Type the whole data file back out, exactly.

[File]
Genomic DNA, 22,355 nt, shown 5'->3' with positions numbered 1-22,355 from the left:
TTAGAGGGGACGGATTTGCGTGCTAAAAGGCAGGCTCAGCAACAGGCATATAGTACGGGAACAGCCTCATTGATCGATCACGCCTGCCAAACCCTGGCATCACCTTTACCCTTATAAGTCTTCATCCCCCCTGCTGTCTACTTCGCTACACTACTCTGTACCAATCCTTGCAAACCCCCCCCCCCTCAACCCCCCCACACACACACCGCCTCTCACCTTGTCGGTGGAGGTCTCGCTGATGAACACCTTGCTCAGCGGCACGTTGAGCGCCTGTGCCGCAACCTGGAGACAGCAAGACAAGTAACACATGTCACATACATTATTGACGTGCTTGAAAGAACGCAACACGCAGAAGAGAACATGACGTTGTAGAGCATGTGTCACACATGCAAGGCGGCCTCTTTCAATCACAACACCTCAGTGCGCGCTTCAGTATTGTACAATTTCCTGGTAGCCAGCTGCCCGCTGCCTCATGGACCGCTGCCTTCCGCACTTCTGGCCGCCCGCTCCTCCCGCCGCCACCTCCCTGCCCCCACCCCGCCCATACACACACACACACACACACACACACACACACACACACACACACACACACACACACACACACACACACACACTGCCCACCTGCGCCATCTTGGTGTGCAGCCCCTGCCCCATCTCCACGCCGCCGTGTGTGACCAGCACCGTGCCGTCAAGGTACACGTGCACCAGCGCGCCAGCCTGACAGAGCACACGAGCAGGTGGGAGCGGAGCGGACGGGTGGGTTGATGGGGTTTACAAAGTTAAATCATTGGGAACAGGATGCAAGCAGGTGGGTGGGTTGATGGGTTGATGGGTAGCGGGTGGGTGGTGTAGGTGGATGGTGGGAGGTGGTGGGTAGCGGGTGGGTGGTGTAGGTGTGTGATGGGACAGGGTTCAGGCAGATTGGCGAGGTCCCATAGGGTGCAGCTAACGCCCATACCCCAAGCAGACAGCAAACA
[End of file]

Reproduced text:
Genomic DNA, 22,355 nt, shown 5'->3' with positions numbered 1-22,355 from the left:
TTAGAGGGGACGGATTTGCGTGCTAAAAGGCAGGCTCAGCAACAGGCATATAGTACGGGAACAGCCTCATTGATCGATCACGCCTGCCAAACCCTGGCATCACCTTTACCCTTATAAGTCTTCATCCCCCCTGCTGTCTACTTCGCTACACTACTCTGTACCAATCCTTGCAAACCCCCCCCCCCTCAACCCCCCCACACACACACCGCCTCTCACCTTGTCGGTGGAGGTCTCGCTGATGAACACCTTGCTCAGCGGCACGTTGAGCGCCTGTGCCGCAACCTGGAGACAGCAAGACAAGTAACACATGTCACATACATTATTGACGTGCTTGAAAGAACGCAACACGCAGAAGAGAACATGACGTTGTAGAGCATGTGTCACACATGCAAGGCGGCCTCTTTCAATCACAACACCTCAGTGCGCGCTTCAGTATTGTACAATTTCCTGGTAGCCAGCTGCCCGCTGCCTCATGGACCGCTGCCTTCCGCACTTCTGGCCGCCCGCTCCTCCCGCCGCCACCTCCCTGCCCCCACCCCGCCCATACACACACACACACACACACACACACACACACACACACACACACACACACACACACACACACACACACACACTGCCCACCTGCGCCATCTTGGTGTGCAGCCCCTGCCCCATCTCCACGCCGCCGTGTGTGACCAGCACCGTGCCGTCAAGGTACACGTGCACCAGCGCGCCAGCCTGACAGAGCACACGAGCAGGTGGGAGCGGAGCGGACGGGTGGGTTGATGGGGTTTACAAAGTTAAATCATTGGGAACAGGATGCAAGCAGGTGGGTGGGTTGATGGGTTGATGGGTAGCGGGTGGGTGGTGTAGGTGGATGGTGGGAGGTGGTGGGTAGCGGGTGGGTGGTGTAGGTGTGTGATGGGACAGGGTTCAGGCAGATTGGCGAGGTCCCATAGGGTGCAGCTAACGCCCATACCCCAAGCAGACAGCAAACA